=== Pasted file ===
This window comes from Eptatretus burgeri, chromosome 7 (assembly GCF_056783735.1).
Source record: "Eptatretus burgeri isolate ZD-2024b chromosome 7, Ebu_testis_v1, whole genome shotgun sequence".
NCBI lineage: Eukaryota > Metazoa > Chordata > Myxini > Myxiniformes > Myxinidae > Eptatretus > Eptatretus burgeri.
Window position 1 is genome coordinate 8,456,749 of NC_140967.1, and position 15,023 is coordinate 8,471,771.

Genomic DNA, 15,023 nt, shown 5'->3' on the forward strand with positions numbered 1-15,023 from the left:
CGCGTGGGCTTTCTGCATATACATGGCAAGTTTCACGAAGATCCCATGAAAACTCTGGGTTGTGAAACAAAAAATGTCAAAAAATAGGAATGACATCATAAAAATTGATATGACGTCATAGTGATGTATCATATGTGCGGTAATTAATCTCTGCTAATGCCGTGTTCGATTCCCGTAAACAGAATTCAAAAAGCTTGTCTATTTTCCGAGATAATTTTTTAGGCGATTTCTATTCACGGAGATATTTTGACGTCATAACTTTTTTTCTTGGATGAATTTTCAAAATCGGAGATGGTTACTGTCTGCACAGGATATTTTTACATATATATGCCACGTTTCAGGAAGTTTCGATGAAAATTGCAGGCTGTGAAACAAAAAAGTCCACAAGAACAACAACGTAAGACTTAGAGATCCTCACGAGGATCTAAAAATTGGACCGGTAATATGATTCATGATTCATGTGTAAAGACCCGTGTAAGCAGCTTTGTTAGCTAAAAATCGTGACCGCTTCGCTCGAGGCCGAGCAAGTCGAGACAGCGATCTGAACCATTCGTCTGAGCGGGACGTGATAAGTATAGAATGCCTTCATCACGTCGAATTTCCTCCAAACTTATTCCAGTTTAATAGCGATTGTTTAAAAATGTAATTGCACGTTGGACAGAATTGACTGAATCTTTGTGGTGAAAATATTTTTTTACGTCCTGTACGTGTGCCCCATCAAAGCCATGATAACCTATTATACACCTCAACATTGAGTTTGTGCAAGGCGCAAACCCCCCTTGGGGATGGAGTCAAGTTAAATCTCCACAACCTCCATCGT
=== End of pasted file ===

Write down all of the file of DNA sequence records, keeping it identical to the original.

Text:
This window comes from Eptatretus burgeri, chromosome 7 (assembly GCF_056783735.1).
Source record: "Eptatretus burgeri isolate ZD-2024b chromosome 7, Ebu_testis_v1, whole genome shotgun sequence".
NCBI lineage: Eukaryota > Metazoa > Chordata > Myxini > Myxiniformes > Myxinidae > Eptatretus > Eptatretus burgeri.
Window position 1 is genome coordinate 8,456,749 of NC_140967.1, and position 15,023 is coordinate 8,471,771.

Genomic DNA, 15,023 nt, shown 5'->3' on the forward strand with positions numbered 1-15,023 from the left:
CGCGTGGGCTTTCTGCATATACATGGCAAGTTTCACGAAGATCCCATGAAAACTCTGGGTTGTGAAACAAAAAATGTCAAAAAATAGGAATGACATCATAAAAATTGATATGACGTCATAGTGATGTATCATATGTGCGGTAATTAATCTCTGCTAATGCCGTGTTCGATTCCCGTAAACAGAATTCAAAAAGCTTGTCTATTTTCCGAGATAATTTTTTAGGCGATTTCTATTCACGGAGATATTTTGACGTCATAACTTTTTTTCTTGGATGAATTTTCAAAATCGGAGATGGTTACTGTCTGCACAGGATATTTTTACATATATATGCCACGTTTCAGGAAGTTTCGATGAAAATTGCAGGCTGTGAAACAAAAAAGTCCACAAGAACAACAACGTAAGACTTAGAGATCCTCACGAGGATCTAAAAATTGGACCGGTAATATGATTCATGATTCATGTGTAAAGACCCGTGTAAGCAGCTTTGTTAGCTAAAAATCGTGACCGCTTCGCTCGAGGCCGAGCAAGTCGAGACAGCGATCTGAACCATTCGTCTGAGCGGGACGTGATAAGTATAGAATGCCTTCATCACGTCGAATTTCCTCCAAACTTATTCCAGTTTAATAGCGATTGTTTAAAAATGTAATTGCACGTTGGACAGAATTGACTGAATCTTTGTGGTGAAAATATTTTTTTACGTCCTGTACGTGTGCCCCATCAAAGCCATGATAACCTATTATACACCTCAACATTGAGTTTGTGCAAGGCGCAAACCCCCCTTGGGGATGGAGTCAAGTTAAATCTCCACAACCTCCATCGT